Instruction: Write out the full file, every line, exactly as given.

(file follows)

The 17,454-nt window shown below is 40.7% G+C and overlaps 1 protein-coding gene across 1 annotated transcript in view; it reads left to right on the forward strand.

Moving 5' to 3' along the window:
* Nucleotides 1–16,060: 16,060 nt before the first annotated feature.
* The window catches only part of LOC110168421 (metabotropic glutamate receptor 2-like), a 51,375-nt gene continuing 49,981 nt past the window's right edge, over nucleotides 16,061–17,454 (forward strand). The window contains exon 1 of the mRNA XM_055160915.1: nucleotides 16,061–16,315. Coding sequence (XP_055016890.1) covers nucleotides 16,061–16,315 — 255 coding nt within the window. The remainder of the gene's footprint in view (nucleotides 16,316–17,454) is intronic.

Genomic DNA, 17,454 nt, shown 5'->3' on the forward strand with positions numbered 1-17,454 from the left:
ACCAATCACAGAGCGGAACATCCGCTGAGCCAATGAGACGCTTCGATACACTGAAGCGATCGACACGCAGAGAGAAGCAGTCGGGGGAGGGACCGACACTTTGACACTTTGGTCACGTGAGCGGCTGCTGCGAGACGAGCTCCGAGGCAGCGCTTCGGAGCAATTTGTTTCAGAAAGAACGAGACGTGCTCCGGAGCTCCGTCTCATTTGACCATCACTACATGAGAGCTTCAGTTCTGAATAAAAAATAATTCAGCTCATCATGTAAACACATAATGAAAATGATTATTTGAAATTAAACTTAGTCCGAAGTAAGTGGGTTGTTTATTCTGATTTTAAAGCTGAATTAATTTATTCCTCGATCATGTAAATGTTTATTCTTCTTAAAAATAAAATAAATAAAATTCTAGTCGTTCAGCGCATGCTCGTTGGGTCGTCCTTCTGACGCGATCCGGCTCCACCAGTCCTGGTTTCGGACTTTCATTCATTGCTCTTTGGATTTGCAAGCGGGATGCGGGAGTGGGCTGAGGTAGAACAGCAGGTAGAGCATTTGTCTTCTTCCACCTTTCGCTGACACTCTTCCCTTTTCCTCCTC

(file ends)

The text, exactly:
The 17,454-nt window shown below is 40.7% G+C and overlaps 1 protein-coding gene across 1 annotated transcript in view; it reads left to right on the forward strand.

Moving 5' to 3' along the window:
* Nucleotides 1–16,060: 16,060 nt before the first annotated feature.
* The window catches only part of LOC110168421 (metabotropic glutamate receptor 2-like), a 51,375-nt gene continuing 49,981 nt past the window's right edge, over nucleotides 16,061–17,454 (forward strand). The window contains exon 1 of the mRNA XM_055160915.1: nucleotides 16,061–16,315. Coding sequence (XP_055016890.1) covers nucleotides 16,061–16,315 — 255 coding nt within the window. The remainder of the gene's footprint in view (nucleotides 16,316–17,454) is intronic.

Genomic DNA, 17,454 nt, shown 5'->3' on the forward strand with positions numbered 1-17,454 from the left:
ACCAATCACAGAGCGGAACATCCGCTGAGCCAATGAGACGCTTCGATACACTGAAGCGATCGACACGCAGAGAGAAGCAGTCGGGGGAGGGACCGACACTTTGACACTTTGGTCACGTGAGCGGCTGCTGCGAGACGAGCTCCGAGGCAGCGCTTCGGAGCAATTTGTTTCAGAAAGAACGAGACGTGCTCCGGAGCTCCGTCTCATTTGACCATCACTACATGAGAGCTTCAGTTCTGAATAAAAAATAATTCAGCTCATCATGTAAACACATAATGAAAATGATTATTTGAAATTAAACTTAGTCCGAAGTAAGTGGGTTGTTTATTCTGATTTTAAAGCTGAATTAATTTATTCCTCGATCATGTAAATGTTTATTCTTCTTAAAAATAAAATAAATAAAATTCTAGTCGTTCAGCGCATGCTCGTTGGGTCGTCCTTCTGACGCGATCCGGCTCCACCAGTCCTGGTTTCGGACTTTCATTCATTGCTCTTTGGATTTGCAAGCGGGATGCGGGAGTGGGCTGAGGTAGAACAGCAGGTAGAGCATTTGTCTTCTTCCACCTTTCGCTGACACTCTTCCCTTTTCCTCCTC